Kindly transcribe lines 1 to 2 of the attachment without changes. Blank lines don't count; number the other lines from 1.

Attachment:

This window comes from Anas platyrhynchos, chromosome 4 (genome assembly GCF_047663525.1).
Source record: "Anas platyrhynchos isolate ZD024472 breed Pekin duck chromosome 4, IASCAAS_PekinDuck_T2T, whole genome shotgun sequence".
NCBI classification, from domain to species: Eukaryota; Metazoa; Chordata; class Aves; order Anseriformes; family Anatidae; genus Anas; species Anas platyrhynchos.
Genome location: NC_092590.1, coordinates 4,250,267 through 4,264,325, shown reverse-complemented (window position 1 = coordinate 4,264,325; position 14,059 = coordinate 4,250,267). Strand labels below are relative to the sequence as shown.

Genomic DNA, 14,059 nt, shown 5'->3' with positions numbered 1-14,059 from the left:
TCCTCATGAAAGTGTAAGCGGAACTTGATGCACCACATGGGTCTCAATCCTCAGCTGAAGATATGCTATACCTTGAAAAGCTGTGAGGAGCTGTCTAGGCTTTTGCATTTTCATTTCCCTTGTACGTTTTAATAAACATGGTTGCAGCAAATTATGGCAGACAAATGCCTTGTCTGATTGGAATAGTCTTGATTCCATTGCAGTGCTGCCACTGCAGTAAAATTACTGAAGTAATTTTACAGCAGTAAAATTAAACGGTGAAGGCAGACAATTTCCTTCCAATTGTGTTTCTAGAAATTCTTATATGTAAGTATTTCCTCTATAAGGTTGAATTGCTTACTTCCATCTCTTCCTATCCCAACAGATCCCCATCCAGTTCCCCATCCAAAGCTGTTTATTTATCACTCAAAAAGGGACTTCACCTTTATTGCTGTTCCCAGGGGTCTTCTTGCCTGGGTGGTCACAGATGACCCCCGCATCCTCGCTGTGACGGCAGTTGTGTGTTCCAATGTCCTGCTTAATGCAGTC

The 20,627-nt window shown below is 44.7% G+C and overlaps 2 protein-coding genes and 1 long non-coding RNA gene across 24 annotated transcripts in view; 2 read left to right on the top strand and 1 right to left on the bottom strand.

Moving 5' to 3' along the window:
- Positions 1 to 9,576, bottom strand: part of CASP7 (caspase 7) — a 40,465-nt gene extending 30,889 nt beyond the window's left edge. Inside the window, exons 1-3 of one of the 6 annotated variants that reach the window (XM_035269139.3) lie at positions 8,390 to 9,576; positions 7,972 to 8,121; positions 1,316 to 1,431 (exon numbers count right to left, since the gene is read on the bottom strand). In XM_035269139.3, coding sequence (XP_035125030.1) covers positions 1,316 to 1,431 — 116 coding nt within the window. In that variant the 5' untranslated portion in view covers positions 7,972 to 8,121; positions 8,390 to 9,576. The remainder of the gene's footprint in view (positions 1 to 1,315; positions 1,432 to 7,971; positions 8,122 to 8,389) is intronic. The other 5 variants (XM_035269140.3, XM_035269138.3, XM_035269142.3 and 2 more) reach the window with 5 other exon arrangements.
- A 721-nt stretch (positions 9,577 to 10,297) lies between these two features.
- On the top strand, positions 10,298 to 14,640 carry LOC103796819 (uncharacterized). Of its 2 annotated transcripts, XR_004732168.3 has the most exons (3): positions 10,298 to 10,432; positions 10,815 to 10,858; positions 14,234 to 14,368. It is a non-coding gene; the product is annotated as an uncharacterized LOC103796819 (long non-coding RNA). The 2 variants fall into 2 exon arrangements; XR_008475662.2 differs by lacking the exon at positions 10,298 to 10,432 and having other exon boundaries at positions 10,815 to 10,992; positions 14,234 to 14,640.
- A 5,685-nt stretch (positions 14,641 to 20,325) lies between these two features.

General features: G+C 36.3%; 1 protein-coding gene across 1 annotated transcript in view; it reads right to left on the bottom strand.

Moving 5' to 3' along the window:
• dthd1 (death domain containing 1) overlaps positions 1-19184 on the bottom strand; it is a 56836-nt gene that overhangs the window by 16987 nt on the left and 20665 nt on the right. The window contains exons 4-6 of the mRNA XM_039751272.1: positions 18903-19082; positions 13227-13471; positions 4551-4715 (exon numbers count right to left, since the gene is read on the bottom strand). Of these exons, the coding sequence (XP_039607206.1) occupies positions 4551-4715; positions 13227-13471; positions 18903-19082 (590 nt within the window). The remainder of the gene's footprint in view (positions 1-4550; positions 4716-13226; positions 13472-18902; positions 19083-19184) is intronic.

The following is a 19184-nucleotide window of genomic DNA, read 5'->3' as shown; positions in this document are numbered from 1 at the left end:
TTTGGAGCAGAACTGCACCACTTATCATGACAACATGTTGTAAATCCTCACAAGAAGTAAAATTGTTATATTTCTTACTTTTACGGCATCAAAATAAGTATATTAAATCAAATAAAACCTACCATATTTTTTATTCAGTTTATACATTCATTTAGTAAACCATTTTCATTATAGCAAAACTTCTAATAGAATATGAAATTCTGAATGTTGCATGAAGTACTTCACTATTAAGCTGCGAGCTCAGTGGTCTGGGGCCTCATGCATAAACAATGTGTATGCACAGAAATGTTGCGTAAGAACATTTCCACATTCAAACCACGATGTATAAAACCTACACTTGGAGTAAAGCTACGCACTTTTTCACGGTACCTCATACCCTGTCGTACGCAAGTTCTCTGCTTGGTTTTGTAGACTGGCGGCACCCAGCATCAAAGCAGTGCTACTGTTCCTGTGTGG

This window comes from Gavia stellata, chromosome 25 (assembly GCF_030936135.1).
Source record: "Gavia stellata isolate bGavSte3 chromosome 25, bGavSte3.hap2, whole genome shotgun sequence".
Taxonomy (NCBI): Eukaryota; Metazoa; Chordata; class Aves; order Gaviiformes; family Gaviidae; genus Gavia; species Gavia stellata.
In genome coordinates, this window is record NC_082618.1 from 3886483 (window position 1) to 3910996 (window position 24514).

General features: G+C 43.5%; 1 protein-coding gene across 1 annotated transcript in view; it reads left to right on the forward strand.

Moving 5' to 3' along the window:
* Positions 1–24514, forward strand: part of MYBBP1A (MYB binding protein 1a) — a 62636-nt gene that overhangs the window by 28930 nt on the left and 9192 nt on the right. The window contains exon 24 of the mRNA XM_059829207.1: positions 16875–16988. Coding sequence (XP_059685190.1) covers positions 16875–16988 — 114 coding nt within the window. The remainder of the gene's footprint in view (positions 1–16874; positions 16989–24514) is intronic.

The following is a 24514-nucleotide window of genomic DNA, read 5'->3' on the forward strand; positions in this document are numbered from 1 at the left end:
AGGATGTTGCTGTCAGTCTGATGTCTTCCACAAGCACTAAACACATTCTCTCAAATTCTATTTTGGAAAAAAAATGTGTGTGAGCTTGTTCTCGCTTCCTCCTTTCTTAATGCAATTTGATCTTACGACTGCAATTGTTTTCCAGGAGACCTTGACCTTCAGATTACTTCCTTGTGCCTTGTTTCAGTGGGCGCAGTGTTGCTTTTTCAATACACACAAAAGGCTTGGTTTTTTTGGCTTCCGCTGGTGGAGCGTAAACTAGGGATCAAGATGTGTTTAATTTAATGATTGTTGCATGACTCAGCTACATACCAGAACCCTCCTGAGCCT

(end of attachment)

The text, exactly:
This window comes from Anas platyrhynchos, chromosome 4 (genome assembly GCF_047663525.1).
Source record: "Anas platyrhynchos isolate ZD024472 breed Pekin duck chromosome 4, IASCAAS_PekinDuck_T2T, whole genome shotgun sequence".